Oregon’s structural deficit

It is time for straight talk. It is time for the Governor and Legislature to have an honest discussion with Oregonians. Someone must take the leadership to deal with Oregon’s structural deficit because sustainable revenues are oversubscribed by unsustainable costs. General Fund and Lottery Fund dollars simply cannot support all the demands placed on them by Legislative policies and populist budgeting.

The time for solutions is now. To continue to think and act as though new fees, taxes, one-time sources and tomorrow’s economy will save us is shear folly. It is time to decide how much we have to spend, set our priorities and budget accordingly. The governor’s ’05-’07 proposed budget dodges the structural nature of our problem and unfortunately Senate Democrats have fallen prey to the same thinking. The Senate Democrats’ recent unilateral announcement demanding $400 million more for K-12 funding is perplexing, not because the level of funding is inappropriate, but because there is no regard as to the source of the money.

It is often said that government cannot be run like business. However true this may be, if we do not apply sound business principles we will doom Oregon to the ranks of mediocrity or worse. The problem is quite simple. We have policies and programs that cannot be sustained. The solution is also quite simple, but one that few are willing to confront. It is time for the governor and legislature to emerge from a severe case of denial and create the framework to thoughtfully eliminate programs.

In the business world, when revenues of complex companies do not cover expenses, several things are done. Costs are contained, efficiencies are pursued, the company’s lines of business are analyzed to refocus on core business activities, and the least productive lines of business are either sold or closed. For Oregon, it is clear that the wage and step freezes of the ’03-’05 biennium will not continue. It is also clear that efficiencies will never eliminate our structural deficit. What has not been addressed is the most difficult of all. What lines of business are we going to do without? While across the board cuts, or "thinning the soup" can be sustained in the short term, what we now need is a long-term business solution.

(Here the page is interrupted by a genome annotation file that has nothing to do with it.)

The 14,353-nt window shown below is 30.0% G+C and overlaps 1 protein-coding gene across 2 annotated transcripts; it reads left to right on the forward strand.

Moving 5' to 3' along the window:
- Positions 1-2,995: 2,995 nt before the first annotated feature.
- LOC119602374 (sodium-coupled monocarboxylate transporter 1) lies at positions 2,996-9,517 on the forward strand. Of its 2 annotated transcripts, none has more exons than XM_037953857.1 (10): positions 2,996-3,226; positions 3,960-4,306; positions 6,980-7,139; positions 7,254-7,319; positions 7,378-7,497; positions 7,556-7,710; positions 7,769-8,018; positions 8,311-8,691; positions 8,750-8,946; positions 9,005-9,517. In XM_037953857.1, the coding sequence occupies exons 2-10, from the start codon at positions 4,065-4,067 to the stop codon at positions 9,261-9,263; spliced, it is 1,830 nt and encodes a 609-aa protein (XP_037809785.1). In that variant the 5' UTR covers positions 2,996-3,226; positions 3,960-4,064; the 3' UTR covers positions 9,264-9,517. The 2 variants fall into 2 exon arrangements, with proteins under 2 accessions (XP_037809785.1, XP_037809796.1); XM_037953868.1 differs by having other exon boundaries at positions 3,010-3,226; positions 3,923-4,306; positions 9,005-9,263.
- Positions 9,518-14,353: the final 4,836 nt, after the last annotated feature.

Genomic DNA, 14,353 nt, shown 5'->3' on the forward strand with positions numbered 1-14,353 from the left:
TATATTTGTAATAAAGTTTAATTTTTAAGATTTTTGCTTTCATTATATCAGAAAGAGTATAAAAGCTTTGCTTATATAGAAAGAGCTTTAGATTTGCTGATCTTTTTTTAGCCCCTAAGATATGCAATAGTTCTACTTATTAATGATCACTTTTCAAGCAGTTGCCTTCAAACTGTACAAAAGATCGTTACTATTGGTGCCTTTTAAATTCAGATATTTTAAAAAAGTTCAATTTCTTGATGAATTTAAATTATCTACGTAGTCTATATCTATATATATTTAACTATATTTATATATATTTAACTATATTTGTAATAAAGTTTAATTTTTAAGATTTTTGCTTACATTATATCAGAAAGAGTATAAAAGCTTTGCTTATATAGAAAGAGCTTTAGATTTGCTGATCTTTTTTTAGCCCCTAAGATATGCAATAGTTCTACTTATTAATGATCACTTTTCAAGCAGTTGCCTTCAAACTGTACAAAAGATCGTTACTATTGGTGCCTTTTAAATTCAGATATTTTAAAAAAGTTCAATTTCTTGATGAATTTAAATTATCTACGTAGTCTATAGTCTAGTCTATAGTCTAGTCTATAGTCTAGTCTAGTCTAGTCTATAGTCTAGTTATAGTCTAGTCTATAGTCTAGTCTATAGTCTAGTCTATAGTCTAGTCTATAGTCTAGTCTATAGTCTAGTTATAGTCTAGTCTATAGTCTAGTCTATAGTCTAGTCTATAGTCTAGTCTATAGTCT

The recent announcement of a $202 million increase in estimated revenues for the ’05-’07 biennium is good news, but is far from sufficient to close the structural deficit we face. We remember the sincere and painful efforts made through five special sessions to reduce costs. The 2003 Legislative Session held to the belief that a temporary tax increase would provide a bridge to better times. Well, better times never came with Measure 30, and even if Measure 30 had passed, we would now be confronting an even greater structural deficit. Voters have made it very clear. Increased taxes and fees will not be available to solve our structural deficit. We have no choice but to thoughtfully eliminate programs.

Creating the process to obtain agreement on what now to eliminate may well be the greatest challenge in the history of the Oregon Legislature. Senator Kurt Schrader (D-Canby) and I have introduced a plan (SB 470) that creates a template for fiscal discipline and could be the model to thoughtfully craft the state’s budget. It requires that a "size of the pie" General Fund/Lottery Fund appropriation bill be passed no later than March 31.

Once the total available revenue or "size of the pie" is set, our budgeting subcommittees then would know the maximum dollars they have to allocate to the many programs and agencies. The Joint Ways and Means Committee process would determine what stays and what goes. The committee’s final budget bills would then be referred to the House, Senate and Governor for approval.

The task before the Ways and Means Committee, all legislative members and the Governor will be painful. We must focus on creating excellence in the core government functions that will truly build a strong Oregon. In this process we must have compassion and discernment. We must distinguish between those who "need" and "cannot" and those who "need" and "can." However difficult the task, we must eliminate programs and live within our means.

Senator Frank Morse (R-Albany/Corvallis) can be reached at [email protected]